At Desarrolladores de Café we are using a Diedrich IR-12 using basically three batch sizes: 5 kg for coffees that we sell small amounts, 8 kg for coffees with medium sales, 12 kg for our most commercial classical Colombian coffee: the Sancocho Project.

Is it always good to roast half batch/ full batch?

If you’re roasting a 90+ points high end super competition specialty coffee without any experience at roasting full batches, it’s probably a really bad idea to start roasting full batches.

Sometimes, machines might be limiting the roast speed and it can be a good idea to use smaller batch sizes, if you wish to roast extra fast and you touch the limit of energy transmission via conduction/ convection/ radiation or experience other roasting defects.

Sometimes, your coffee has undergone such an intense processing and it resulted in a super fragile bean and when you roast a full batch you end up with burned, smoky flavors, or other roasting defects.

But most of the roasteries I know sell most of the time something between 80-86 points coffees, which are really good, decent, nice, but not super complex and delicate coffees. This is where I recommend to think about roasting full batch size. This also means to understand your roasting machine, energy principles, and all the variables of your green coffee.

How to roast full batches

My personal approach to coffee roasting is pretty technical: measure your green bean variables, understand the coffee processing it has undergone and know your roasting machine. But here are some facts:

  • A bigger batch size needs more energy (conduction, convection, radiation)
  • A bigger batch size needs more time to cool down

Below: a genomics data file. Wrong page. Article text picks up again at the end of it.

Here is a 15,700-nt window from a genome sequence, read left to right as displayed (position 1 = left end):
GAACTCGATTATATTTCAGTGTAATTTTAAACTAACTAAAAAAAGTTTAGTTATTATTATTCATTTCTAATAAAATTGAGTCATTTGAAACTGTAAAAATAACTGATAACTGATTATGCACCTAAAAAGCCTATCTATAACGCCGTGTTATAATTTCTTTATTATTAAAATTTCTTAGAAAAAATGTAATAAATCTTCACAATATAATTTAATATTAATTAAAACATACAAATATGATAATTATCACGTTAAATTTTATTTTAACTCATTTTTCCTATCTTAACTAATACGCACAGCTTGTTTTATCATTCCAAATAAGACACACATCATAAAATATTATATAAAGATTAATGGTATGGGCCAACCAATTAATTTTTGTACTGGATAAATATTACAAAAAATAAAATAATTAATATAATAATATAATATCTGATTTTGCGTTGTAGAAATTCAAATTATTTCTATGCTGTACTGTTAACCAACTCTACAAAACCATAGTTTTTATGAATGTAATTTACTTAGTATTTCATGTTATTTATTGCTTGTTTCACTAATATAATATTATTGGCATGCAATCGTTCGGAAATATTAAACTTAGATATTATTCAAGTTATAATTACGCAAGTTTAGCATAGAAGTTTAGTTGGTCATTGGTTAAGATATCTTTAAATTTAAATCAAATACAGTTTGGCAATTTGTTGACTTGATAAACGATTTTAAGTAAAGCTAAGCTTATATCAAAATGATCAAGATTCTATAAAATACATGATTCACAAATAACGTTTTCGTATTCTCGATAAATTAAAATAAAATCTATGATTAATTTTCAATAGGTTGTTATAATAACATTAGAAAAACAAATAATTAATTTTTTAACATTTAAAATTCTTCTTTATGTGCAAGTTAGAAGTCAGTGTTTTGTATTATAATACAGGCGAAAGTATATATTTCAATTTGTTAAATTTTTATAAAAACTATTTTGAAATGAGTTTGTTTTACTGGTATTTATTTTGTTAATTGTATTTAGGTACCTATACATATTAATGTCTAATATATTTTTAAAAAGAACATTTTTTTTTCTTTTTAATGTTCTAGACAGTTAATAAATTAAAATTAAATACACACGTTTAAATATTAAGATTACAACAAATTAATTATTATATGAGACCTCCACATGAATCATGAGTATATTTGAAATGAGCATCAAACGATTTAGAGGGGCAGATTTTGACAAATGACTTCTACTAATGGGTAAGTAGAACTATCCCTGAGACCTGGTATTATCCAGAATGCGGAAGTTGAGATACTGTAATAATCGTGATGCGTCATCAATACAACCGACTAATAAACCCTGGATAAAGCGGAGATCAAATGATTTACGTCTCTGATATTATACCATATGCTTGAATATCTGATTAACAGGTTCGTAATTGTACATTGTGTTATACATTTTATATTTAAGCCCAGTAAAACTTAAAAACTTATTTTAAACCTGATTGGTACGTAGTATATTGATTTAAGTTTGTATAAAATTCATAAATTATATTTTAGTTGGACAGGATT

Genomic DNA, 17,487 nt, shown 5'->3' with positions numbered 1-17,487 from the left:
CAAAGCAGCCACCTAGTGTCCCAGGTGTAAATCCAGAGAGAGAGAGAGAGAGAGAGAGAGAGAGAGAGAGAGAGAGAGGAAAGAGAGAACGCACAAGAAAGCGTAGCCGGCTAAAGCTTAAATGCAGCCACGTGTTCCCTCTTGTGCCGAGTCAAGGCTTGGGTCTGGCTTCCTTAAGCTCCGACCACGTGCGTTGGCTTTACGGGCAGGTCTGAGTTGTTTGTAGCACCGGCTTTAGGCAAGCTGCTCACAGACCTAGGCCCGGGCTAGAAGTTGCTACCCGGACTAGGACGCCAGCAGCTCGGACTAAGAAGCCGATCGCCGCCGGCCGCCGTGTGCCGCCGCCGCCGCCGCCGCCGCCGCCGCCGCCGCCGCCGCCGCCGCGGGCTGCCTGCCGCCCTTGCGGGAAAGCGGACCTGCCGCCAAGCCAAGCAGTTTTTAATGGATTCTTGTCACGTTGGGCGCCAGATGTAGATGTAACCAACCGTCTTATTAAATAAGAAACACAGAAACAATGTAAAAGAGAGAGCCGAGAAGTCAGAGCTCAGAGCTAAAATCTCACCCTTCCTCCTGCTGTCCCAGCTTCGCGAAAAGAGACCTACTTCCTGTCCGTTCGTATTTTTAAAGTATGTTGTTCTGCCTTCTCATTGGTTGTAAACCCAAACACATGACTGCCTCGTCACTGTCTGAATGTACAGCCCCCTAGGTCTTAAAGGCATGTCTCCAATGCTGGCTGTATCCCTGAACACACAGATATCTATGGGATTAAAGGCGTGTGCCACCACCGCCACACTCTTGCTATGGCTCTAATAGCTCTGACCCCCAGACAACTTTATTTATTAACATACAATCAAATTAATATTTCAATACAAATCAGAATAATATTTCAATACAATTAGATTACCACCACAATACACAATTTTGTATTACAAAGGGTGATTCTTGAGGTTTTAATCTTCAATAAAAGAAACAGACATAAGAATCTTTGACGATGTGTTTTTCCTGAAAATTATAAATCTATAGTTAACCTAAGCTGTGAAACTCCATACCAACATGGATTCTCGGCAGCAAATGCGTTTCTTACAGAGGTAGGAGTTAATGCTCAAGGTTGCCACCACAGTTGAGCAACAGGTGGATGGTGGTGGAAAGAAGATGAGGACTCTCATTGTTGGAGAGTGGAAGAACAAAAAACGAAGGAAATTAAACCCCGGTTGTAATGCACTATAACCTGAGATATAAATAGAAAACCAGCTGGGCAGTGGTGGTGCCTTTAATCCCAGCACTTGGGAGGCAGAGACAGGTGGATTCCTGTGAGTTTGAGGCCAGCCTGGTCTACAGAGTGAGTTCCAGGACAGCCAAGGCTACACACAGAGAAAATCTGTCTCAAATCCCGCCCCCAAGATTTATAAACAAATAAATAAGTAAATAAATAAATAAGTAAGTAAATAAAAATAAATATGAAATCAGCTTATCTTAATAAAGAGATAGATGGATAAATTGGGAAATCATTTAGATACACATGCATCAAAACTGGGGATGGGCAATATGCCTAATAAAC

• A bigger batch size needs more control to not cause roasting defects
  • A bigger batch size saves time, money and most of the time gas

What we do different when roasting full batches

  1. We charge at higher temperatures (up to 15 °C more than 8 kg batches, depending on the coffee variables)
  2. When repeating the curve we double check our bean temperature probe, air in and air out temperatures (thank you Cropster)
  3. We roast around 11:30 – 13:00 minutes instead of 09:40-11:00
  4. Our development time is slightly longer
  5. End temperature stays pretty much the same
  6. Cooling takes slightly longer

Our Cup profiles compared to 8 kg Sancocho roasts

When we started roasting full batches (sometimes up to 18 kg, if we anyway need a super slow roast, e.g. for aged coffees from clients), we always compared via blind cupping to not sacrifice cup quality.

For our standard Colombian coffee (83+ points) it has been a really good development:

Slower roasts helped us to improve the coffee’s body and sweetness, with slightly less acidity and slightly less complex aromatic compounds.

Please, roast full batches for most of your coffees

I encourage you to start using your roasting machine’s capacity especially for the environmental impact. It also can improve your flavor profile, lower some astringency, improve body and sweetness and might hit your customer’s gusto for coffee. Feel free to share your experiences while using full batch sizes.

If you’re worried about quality

We’re happy to help you out. Change is many times scary and needs courage and adjustments in your processes. Check out our next roasting course dates and join the environmentally friendly roaster crew!

Our next course dates